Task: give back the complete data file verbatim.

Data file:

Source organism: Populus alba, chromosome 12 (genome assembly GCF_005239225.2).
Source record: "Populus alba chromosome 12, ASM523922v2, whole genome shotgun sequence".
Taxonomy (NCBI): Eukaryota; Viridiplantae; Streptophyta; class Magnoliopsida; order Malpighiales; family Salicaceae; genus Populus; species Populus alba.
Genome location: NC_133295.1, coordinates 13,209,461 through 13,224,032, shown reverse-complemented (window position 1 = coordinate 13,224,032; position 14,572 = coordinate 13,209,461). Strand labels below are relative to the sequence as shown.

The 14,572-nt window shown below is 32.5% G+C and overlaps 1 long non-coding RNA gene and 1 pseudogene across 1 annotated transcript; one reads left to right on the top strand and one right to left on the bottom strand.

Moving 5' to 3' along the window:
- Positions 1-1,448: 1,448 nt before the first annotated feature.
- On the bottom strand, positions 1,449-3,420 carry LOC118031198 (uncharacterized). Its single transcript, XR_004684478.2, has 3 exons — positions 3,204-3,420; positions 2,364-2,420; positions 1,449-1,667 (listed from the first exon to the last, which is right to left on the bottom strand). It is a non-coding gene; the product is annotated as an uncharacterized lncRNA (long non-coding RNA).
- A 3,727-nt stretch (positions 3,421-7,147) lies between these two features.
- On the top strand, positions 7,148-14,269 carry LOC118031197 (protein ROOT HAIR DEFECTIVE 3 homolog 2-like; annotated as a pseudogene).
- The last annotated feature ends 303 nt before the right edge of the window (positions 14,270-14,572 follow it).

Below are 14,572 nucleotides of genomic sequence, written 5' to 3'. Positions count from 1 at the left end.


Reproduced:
Source organism: Populus alba, chromosome 12 (genome assembly GCF_005239225.2).
Source record: "Populus alba chromosome 12, ASM523922v2, whole genome shotgun sequence".
Taxonomy (NCBI): Eukaryota; Viridiplantae; Streptophyta; class Magnoliopsida; order Malpighiales; family Salicaceae; genus Populus; species Populus alba.
Genome location: NC_133295.1, coordinates 13,209,461 through 13,224,032, shown reverse-complemented (window position 1 = coordinate 13,224,032; position 14,572 = coordinate 13,209,461). Strand labels below are relative to the sequence as shown.

The 14,572-nt window shown below is 32.5% G+C and overlaps 1 long non-coding RNA gene and 1 pseudogene across 1 annotated transcript; one reads left to right on the top strand and one right to left on the bottom strand.

Moving 5' to 3' along the window:
- Positions 1-1,448: 1,448 nt before the first annotated feature.
- On the bottom strand, positions 1,449-3,420 carry LOC118031198 (uncharacterized). Its single transcript, XR_004684478.2, has 3 exons — positions 3,204-3,420; positions 2,364-2,420; positions 1,449-1,667 (listed from the first exon to the last, which is right to left on the bottom strand). It is a non-coding gene; the product is annotated as an uncharacterized lncRNA (long non-coding RNA).
- A 3,727-nt stretch (positions 3,421-7,147) lies between these two features.
- On the top strand, positions 7,148-14,269 carry LOC118031197 (protein ROOT HAIR DEFECTIVE 3 homolog 2-like; annotated as a pseudogene).
- The last annotated feature ends 303 nt before the right edge of the window (positions 14,270-14,572 follow it).

Below are 14,572 nucleotides of genomic sequence, written 5' to 3'. Positions count from 1 at the left end.